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Calling entrepreneurs whose businesses depend on innovation. If your business is engaged in research and development (R&D), it may be eligible for valuable tax credits – but while these could be worth as much as a third of the money spent on R&D, only businesses that claim what they’re owed will benefit. Too many are missing out: the Institution of Mechanical Engineers says as many as four in five firms that could be due support aren’t applying to receive it.
In fact, the tax break is one of the most valuable schemes on offer from the Government, offering tax relief of 230 per cent against corporation tax on R&D spending to small and medium-sized enterprises, plus extra help for loss-making businesses. The average small business making a claim receives around £54,000 according to official data.
To be eligible for the 230 per cent rate, SMEs must employ fewer than 500 people, and have either an annual turnover of no more than €100m or a balance sheet total not exceeding €86m – this is a much broader definition of an SME than many realise.
Many smaller businesses already do claim tax credits. The number of SMEs claiming R&D tax credits in the UK has consistency increased since the introduction of the scheme in 2000, with some 34,000 businesses claiming relief in the 2016-17 tax year (the last for which official data is available). That was twice as many as in the previous 12-month period.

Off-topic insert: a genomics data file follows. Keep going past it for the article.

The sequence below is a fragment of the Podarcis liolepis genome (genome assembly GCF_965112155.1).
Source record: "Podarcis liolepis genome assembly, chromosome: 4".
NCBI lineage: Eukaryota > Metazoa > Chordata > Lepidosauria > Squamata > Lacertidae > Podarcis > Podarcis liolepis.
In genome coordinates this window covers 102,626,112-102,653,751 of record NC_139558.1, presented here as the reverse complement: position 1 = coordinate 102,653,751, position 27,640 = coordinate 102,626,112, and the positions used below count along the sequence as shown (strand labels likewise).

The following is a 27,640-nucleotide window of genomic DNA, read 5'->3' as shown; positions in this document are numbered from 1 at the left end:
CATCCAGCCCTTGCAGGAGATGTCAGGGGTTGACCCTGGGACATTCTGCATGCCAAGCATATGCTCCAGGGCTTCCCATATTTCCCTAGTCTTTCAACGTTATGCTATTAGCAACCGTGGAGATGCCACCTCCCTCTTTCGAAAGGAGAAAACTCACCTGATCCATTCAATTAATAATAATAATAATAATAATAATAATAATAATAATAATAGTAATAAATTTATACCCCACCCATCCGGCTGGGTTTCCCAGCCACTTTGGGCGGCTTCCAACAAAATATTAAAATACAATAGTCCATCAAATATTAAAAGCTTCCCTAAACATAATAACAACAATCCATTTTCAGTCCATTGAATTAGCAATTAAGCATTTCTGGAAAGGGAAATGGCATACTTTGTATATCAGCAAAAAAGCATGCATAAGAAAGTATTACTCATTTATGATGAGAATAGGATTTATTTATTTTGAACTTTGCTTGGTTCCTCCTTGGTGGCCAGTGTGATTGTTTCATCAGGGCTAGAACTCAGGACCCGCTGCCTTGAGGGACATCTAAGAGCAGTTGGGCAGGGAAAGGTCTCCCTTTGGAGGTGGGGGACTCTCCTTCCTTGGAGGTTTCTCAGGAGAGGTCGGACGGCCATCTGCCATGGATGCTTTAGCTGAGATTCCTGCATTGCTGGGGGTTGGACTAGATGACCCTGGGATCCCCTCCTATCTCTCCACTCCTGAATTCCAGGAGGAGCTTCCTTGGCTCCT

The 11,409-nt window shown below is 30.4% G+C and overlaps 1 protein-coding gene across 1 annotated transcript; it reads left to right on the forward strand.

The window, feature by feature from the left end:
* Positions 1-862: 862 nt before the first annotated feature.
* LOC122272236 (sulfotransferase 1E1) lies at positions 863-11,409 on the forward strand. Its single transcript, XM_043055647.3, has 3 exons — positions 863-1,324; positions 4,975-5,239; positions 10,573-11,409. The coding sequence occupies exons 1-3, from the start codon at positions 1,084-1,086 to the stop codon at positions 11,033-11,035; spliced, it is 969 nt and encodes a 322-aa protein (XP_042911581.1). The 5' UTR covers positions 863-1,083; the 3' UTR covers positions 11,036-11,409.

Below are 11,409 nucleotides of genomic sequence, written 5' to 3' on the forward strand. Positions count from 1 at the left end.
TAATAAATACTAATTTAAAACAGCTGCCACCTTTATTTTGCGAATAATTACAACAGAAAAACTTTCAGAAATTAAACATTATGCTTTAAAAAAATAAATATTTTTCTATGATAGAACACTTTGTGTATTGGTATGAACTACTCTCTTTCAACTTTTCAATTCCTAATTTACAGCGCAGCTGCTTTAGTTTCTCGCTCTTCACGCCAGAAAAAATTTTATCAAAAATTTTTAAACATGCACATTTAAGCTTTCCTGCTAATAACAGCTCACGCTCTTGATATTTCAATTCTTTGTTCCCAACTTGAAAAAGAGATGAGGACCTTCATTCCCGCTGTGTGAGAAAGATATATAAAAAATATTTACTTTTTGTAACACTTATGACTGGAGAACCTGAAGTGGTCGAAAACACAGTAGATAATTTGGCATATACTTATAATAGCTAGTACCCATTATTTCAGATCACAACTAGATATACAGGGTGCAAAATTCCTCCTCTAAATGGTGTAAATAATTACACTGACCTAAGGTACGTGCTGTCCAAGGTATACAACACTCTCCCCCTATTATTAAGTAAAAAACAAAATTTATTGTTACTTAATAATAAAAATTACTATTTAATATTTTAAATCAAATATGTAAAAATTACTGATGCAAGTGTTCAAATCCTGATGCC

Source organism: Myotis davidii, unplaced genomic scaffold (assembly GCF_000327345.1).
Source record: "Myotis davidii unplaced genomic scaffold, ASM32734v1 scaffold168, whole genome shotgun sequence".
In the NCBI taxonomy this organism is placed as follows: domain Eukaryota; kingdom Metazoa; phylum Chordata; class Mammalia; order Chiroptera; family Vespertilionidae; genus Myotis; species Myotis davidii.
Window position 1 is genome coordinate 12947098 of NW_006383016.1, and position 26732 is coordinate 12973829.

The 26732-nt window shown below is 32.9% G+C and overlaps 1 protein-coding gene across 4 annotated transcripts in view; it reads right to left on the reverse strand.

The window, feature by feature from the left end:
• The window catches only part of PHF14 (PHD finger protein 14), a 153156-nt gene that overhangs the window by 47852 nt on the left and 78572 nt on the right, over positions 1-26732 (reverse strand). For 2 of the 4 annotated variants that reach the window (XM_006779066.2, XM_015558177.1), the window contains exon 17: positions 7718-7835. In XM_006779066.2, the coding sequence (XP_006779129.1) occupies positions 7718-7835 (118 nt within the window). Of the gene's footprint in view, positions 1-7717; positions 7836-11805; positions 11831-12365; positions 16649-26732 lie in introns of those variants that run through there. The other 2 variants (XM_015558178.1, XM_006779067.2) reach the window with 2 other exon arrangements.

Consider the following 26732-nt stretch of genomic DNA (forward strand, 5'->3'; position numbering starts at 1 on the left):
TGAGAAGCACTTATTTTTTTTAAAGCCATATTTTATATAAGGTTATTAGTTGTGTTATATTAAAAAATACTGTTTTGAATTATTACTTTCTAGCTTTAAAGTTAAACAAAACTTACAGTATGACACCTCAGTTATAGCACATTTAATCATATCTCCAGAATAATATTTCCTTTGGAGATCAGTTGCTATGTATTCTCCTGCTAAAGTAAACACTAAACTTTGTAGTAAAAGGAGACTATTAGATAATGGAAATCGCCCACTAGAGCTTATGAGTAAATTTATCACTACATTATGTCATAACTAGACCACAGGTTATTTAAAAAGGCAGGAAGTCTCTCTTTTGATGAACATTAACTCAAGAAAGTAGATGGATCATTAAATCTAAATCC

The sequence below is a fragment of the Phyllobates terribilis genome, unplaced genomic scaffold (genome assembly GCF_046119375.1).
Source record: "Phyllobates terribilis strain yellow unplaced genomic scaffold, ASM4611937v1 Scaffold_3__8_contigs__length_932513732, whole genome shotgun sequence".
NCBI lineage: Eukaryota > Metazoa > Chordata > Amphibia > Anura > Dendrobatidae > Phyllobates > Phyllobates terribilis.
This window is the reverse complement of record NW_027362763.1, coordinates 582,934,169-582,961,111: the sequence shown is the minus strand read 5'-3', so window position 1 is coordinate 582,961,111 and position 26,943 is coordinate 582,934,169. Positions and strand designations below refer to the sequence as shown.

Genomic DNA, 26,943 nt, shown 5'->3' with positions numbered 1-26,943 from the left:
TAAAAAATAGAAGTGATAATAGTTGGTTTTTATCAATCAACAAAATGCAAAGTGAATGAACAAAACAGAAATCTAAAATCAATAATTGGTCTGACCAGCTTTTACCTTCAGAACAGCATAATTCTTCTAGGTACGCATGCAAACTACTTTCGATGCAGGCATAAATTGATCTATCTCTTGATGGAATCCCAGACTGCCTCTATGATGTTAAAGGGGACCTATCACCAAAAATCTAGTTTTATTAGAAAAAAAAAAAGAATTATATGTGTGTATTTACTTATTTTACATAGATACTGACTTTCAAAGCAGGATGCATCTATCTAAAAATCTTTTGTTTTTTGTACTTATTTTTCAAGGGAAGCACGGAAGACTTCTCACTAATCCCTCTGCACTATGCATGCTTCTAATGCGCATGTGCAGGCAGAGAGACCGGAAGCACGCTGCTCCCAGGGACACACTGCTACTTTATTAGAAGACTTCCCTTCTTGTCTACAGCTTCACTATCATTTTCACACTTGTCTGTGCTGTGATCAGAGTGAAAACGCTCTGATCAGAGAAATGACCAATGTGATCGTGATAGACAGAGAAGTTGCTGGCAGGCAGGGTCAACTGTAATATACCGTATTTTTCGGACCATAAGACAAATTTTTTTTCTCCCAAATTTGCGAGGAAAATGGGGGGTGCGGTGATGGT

Equally, however, plenty of smaller companies aren’t claiming what they’re owed. To help, three years ago, the Government launched the Advance Assurance scheme to simplify the tax credit application process for smaller firms.
The scheme, which is administered by HM Revenue & Customs, aims to help small businesses – defined as enterprises with a turnover of below £2m and fewer than 50 employees – claim R&D tax relief for the first time, by providing them with greater certainty before making a claim. Under Advance Assurance, a would-be claimant seeks assurance from HMRC that their R&D development is deemed eligible. If it is, HMRC will allow their first three years of R&D tax relief claims without making further enquiry.
Nevertheless, R&D tax credit advisers say it is crucial to make applications carefully. Some firms seek out the help of specialist claims support firms before making their applications. Top tips from such firms include:
- Think about what you were trying to achieve with your R&D – and remember that your efforts do not have to have been successful to qualify as R&D for HMRC purposes;
- Base your Advance Assurance application only on the technical aspects of your projects; remove references to anything commercial;
- Identify the most significant technical challenges you encountered during the R&D, and identify those that couldn’t be solved using existing knowledge and tools;
- Remember that innovation can take the form of internal R&D, to improve process and practice – the development of a new piece of software, for example – and doesn’t have to be customer-facing;
- Be prepared to be patient – HMRC doesn’t have many technical experts of its own, so you may need to spend a bit of time explaining the ins and outs of what you do before they appreciate what you’re trying to achieve technically.
April 29, 2019 at 07:04AM
Forbes – Entrepreneurs